These babies may not have the vote, but their parents do - and both candidates know that every vote counts. Credit:bbc.co.ukThe US presidential candidates are in the thick of the final two days of campaigning, with the outcome still too close to call.
At a rally in New Hampshire, Democratic President Barack Obama said: "We have come too far to turn back now."
"We're Americans - we can do anything," Republican Mitt Romney told a crowd in the swing state of Ohio.
The latest ABC News/Washington Post survey suggests the pair are level with 48% of support.
Mr Romney is also visiting Ohio, Pennsylvania and Virginia, while Mr Obama is going on to Florida, Ohio and Colorado.
Both Mr Obama and Mr Romney are showing signs of exhaustion as they continue their last-gasp dash to seal the deal with undecided voters in the marginal battleground states that will determine the winner.
Former President Bill Clinton was also suffering as he joined Mr Obama at a rally in Virginia on Saturday, saying he had "given my voice in the service of my president".
Speaking in Concord, New Hampshire, Mr Obama said he would work across party lines to break the political gridlock in Washington, but would not compromise on priorities such as healthcare and college financial aid.
Mr Romney said in his address to a rally in Des Moines, Iowa: "The only thing that stands between us and some of the best years we can imagine is a lack of leadership - and that's why we have elections."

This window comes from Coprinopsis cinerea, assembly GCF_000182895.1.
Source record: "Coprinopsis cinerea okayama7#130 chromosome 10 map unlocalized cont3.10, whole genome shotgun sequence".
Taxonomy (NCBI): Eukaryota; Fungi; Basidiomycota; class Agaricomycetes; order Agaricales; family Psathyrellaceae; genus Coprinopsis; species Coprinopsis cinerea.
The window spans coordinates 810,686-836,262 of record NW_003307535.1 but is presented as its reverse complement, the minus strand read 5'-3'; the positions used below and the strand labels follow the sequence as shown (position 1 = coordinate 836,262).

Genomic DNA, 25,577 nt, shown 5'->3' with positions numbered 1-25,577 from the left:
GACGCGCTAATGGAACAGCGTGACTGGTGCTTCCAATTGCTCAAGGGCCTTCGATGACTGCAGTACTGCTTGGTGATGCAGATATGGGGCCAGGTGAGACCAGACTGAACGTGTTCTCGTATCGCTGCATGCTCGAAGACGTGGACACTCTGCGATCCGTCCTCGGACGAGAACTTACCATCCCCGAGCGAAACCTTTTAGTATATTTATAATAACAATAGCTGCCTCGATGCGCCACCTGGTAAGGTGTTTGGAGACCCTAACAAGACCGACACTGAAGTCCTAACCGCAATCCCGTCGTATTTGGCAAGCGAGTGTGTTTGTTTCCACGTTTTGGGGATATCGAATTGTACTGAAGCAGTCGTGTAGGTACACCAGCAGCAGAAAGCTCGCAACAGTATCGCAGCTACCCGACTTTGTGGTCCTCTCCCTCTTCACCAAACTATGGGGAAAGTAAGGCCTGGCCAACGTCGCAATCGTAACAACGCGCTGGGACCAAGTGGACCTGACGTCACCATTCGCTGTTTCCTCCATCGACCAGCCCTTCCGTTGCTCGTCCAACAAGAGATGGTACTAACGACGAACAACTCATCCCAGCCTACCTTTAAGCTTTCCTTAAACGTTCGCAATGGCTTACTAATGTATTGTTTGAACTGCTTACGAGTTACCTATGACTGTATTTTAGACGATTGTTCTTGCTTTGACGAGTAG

'Love of country'
Campaigning in New Hampshire on Saturday, Mr Romney criticised Mr Obama for saying that voting would be their "best revenge" on the Republicans.
"Vote for revenge?" said Mr Romney. "Let me tell you what I'd like to tell you: Vote for love of country. It is time we lead America to a better place."
Later, in Colorado Springs, the Republican challenger told supporters that Tuesday's election would be "a moment to look into the future, and imagine what we can do to put the past four years behind us".
"We're that close right now," he said. "The door to a brighter future is there."
The BBC's Bridget Kendall, in the bellwether state of Ohio, says the campaigning there has been at its fiercest. No Republican has ever been elected president without first winning Ohio.
But, she asks, when there has been so much pressure on people to vote early and when all but a tiny fraction of likely voters have made up their minds, how much difference will all this frantic eleventh-hour campaigning make?
Speaking to our correspondent, two voters echoed the country's split on the candidates.
Defence contractor Derek Maddox said: "I'll be voting for Mr Romney... At least he has a plan, for turning the economy round and getting jobs. He's proved he can do it many, many times."
However, retired teacher Anita Hildegren, a registered Republican, said she would vote for Mr Obama: "Maybe not everything got done, but a lot..."
An opinion poll on Sunday for ABC News and the Washington Post put the two candidates at 48%, with even voters who term themselves independents split evenly on 46%.
Mr Romney remains favoured among whites, seniors and evangelicals; Mr Obama among women, non-whites and young adults.
Mr Obama remains slightly ahead in most of the nine-or-so swing states that will determine the election.
Opinion polls published on Saturday showed him well-placed in Iowa, Nevada and Ohio, but most remain within the polls' own margins of error.
The election is run using an electoral college. Each state is given a number of votes based on its population. The candidate who wins 270 electoral college votes becomes president.